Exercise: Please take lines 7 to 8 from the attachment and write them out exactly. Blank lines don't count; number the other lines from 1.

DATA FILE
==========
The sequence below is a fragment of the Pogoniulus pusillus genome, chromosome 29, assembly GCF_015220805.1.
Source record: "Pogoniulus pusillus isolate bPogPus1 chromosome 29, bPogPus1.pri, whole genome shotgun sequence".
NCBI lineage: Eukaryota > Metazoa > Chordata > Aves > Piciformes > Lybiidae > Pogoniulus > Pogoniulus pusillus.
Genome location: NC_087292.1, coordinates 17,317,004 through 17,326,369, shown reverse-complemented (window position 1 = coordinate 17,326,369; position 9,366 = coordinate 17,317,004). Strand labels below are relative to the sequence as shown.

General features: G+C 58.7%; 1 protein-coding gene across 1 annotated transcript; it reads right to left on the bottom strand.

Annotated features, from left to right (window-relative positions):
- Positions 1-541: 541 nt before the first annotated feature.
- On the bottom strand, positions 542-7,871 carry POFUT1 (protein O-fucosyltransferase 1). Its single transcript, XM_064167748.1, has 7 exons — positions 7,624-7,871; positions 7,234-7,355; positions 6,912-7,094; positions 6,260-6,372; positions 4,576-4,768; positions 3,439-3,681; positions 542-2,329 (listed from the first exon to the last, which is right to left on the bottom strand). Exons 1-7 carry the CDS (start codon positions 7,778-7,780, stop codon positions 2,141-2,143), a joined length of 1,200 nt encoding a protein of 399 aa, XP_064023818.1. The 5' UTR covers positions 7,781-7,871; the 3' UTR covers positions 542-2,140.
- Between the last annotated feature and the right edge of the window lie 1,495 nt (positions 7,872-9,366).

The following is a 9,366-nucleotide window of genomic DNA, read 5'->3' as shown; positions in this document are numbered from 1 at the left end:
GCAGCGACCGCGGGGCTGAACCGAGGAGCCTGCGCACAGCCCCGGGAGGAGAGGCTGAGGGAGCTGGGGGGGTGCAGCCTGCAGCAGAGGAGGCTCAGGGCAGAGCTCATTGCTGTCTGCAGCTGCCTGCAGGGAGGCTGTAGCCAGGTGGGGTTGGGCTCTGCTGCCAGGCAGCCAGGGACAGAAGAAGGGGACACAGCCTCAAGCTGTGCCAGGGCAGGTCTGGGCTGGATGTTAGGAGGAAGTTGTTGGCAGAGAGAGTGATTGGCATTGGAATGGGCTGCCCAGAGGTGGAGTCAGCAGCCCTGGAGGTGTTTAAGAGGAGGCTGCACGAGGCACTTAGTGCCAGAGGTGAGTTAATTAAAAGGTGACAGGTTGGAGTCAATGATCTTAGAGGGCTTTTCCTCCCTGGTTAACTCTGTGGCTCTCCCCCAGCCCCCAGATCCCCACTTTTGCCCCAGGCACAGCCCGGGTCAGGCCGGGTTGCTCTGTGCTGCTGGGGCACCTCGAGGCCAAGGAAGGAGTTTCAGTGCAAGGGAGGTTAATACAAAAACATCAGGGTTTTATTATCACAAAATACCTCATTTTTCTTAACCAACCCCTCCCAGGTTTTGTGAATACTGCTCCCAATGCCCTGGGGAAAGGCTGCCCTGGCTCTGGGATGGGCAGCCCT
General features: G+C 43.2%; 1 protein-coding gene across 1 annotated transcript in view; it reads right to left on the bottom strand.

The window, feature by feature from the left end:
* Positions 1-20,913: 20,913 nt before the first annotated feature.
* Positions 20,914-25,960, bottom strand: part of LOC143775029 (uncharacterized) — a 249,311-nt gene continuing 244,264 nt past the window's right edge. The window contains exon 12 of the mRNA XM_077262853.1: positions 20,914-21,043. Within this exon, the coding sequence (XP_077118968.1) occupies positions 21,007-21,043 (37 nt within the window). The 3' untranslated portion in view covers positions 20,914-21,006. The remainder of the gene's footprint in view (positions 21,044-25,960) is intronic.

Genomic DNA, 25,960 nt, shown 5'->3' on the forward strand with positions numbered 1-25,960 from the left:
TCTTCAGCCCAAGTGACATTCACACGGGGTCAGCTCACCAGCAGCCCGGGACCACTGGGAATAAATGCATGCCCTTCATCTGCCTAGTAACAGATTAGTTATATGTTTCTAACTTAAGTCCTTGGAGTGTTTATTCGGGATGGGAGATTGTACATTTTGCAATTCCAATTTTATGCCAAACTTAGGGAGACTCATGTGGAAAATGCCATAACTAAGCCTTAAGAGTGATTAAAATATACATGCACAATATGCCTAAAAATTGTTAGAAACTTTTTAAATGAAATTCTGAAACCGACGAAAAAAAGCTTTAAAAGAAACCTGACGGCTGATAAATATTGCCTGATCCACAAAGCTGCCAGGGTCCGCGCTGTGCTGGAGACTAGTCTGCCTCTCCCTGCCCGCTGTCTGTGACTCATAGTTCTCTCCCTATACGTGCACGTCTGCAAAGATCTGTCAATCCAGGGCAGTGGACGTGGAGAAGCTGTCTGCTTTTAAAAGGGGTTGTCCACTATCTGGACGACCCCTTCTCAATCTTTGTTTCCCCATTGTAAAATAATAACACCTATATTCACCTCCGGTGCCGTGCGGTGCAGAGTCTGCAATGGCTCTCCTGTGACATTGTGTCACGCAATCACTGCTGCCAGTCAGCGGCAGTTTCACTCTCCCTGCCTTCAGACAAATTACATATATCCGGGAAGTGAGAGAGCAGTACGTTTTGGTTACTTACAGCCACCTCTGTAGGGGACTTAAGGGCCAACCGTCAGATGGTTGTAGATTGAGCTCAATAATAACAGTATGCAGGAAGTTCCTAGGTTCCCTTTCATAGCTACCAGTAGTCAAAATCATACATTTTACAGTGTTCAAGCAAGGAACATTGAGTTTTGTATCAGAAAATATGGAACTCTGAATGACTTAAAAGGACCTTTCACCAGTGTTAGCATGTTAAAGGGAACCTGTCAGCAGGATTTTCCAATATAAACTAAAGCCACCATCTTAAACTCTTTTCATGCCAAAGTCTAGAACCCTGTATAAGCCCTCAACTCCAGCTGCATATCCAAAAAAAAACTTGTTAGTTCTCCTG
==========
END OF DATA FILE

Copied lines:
- Positions 1-541: 541 nt before the first annotated feature.
- On the bottom strand, positions 542-7,871 carry POFUT1 (protein O-fucosyltransferase 1). Its single transcript, XM_064167748.1, has 7 exons — positions 7,624-7,871; positions 7,234-7,355; positions 6,912-7,094; positions 6,260-6,372; positions 4,576-4,768; positions 3,439-3,681; positions 542-2,329 (listed from the first exon to the last, which is right to left on the bottom strand). Exons 1-7 carry the CDS (start codon positions 7,778-7,780, stop codon positions 2,141-2,143), a joined length of 1,200 nt encoding a protein of 399 aa, XP_064023818.1. The 5' UTR covers positions 7,781-7,871; the 3' UTR covers positions 542-2,140.